About the Author
Piergiorgio Odifreddi is Professor of Mathematical Logic at the University of Turin and has been a visiting professor at Cornell University for many years. He is the author of the textbook Classical Recursion Theory. He is also a regular contributor to the Italian daily La Repubblica.
Table of Contents
Foreword xi
Acknowledgments xvii
Introduction 1
CHAPTER 1: THE FOUNDATIONS 8
1.1. The 1920s: Sets 10
1.2. The 1940s: Structures 14
1.3. The 1960s: Categories 17
1.4. The 1980s: Functions 21
CHAPTER TWO: PURE MATHEMATICS 25
2.1. Mathematical Analysis: Lebesgue Measure (1902) 29
2.2. Algebra: Steinitz Classification of Fields (1910) 33
2.3. Topology: Brouwer's Fixed-Point Theorem (1910) 37
2.4. Number Theory: Gelfand Transcendental Numbers (1929) 39
2.5. Logic: Gödel's Incompleteness Theorem (1931) 43
2.6. The Calculus of Variations: Douglas's Minimal Surfaces (1931) 47
2.7. Mathematical Analysis: Schwartz's Theory of Distributions (1945) 52
2.8. Differential Topology: Milnor's Exotic Structures (1956) 56
2.9. Model Theory: Robinson's Hyperreal Numbers (1961) 59
2.10. Set Theory: Cohen's Independence Theorem (1963) 63
2.11. Singularity Theory: Thom's Classification of Catastrophes (1964) 66
2.12. Algebra: Gorenstein's Classification of Finite Groups (1972) 71
2.13. Topology: Thurston's Classification of 3-Dimensional Surfaces (1982) 78
2.14. Number Theory: Wiles's Proof of Fermat's Last Theorem (1995) 82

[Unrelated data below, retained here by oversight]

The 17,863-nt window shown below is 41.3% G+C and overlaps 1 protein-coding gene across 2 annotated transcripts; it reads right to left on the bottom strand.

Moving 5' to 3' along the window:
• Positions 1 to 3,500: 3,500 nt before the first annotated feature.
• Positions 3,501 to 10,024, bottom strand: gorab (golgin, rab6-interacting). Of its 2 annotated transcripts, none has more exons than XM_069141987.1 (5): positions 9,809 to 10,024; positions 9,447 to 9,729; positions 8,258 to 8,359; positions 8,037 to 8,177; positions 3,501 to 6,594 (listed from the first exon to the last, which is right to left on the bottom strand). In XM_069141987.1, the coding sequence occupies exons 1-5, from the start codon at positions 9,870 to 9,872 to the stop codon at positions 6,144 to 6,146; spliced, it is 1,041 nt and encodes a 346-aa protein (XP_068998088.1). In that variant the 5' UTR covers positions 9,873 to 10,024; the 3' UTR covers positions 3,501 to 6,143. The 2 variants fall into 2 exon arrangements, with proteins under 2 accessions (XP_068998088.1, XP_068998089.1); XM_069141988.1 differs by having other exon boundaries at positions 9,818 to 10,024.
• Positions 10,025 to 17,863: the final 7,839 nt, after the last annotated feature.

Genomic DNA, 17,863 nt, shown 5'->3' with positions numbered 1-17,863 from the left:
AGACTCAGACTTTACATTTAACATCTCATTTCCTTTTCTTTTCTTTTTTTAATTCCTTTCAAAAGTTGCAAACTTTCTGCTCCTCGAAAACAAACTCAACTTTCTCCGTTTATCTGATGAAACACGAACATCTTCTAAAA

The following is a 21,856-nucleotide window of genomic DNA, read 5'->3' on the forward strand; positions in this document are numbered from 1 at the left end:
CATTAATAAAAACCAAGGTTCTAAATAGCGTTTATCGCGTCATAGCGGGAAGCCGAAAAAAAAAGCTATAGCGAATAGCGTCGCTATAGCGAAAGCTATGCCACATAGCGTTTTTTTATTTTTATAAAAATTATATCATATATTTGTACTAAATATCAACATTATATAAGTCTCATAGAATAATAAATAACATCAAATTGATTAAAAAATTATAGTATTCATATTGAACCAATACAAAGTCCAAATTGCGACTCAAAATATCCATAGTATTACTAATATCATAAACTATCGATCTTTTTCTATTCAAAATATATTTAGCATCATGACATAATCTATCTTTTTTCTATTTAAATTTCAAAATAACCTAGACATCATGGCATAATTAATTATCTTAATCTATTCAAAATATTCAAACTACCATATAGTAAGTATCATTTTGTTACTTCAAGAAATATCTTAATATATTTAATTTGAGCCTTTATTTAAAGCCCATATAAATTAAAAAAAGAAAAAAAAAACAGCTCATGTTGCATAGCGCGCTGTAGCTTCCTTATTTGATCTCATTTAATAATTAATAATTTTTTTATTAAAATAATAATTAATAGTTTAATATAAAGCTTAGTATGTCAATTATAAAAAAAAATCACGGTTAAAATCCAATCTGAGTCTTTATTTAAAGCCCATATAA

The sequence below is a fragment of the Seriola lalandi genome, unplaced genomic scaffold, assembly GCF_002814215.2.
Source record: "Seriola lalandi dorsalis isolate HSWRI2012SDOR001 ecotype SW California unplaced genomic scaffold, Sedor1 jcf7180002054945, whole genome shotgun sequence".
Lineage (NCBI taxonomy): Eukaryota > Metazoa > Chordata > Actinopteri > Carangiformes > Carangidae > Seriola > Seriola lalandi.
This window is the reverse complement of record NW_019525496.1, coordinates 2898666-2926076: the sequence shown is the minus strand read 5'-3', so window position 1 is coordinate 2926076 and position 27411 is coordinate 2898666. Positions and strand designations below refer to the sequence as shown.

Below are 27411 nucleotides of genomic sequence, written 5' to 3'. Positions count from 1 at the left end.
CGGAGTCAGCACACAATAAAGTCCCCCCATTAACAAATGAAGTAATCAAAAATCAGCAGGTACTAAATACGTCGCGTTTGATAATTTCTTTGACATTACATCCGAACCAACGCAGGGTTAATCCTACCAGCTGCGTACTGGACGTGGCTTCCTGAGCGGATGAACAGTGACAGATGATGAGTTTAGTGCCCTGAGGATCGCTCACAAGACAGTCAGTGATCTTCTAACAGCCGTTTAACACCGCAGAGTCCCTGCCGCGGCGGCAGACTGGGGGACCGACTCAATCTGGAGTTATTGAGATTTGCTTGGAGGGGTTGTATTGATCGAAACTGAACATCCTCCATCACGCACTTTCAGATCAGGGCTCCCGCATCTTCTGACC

2.15. Discrete Geometry: Hales's Solution of Kepler's Problem (1998) 87
CHAPTER THREE: APPLIED MATHEMATICS 92
3.1. Crystallography: Bieberbach's Symmetry Groups (1910) 98
3.2. Tensor Calculus: Einstein's General Theory of Relativity (1915) 104
3.3. Game Theory: Von Neumann's Minimax Theorem (1928) 108
3.4. Functional Analysis: Von Neumann's Axiomatization of Quantum Mechanics (1932) 112
3.5. Probability Theory: Kolmogorov's Axiomatization (1933) 116
3.6. Optimization Theory: Dantzig's Simplex Method (1947) 120
3.7. General Equilibrium Theory: The Arrow-Debreu Existence Theorem (1954) 122
3.8. The Theory of Formal Languages: Chomsky's Classification (1957) 125
3.9. Dynamical Systems Theory: The KAM Theorem (1962) 128
3.10. Knot Theory: Jones Invariants (1984) 132
CHAPTER FOUR: MATHEMATICS AND THE COMPUTER 139
4.1. The Theory of Algorithms: Turing's Characterization (1936) 145
4.2. Artificial Intelligence: Shannon's Analysis of the Game of Chess (1950) 148
4.3. Chaos Theory: Lorenz's Strange Attractor (1963) 151
4.4. Computer-Assisted Proofs: The Four-Color Theorem of Appel and Haken (1976) 154
4.5. Fractals: The Mandelbrot Set (1980) 159
CHAPTER FIVE: OPEN PROBLEMS 165
5.1. Arithmetic: The Perfect Numbers Problem (300 BC) 166
5.2. Complex Analysis: The Riemann Hypothesis (1859) 168
5.3. Algebraic Topology: The Poincare Conjecture (1904) 172
5.4. Complexity Theory: The P=NP Problem (1972) 176
Conclusion 181
References and Further Reading 187
Index 189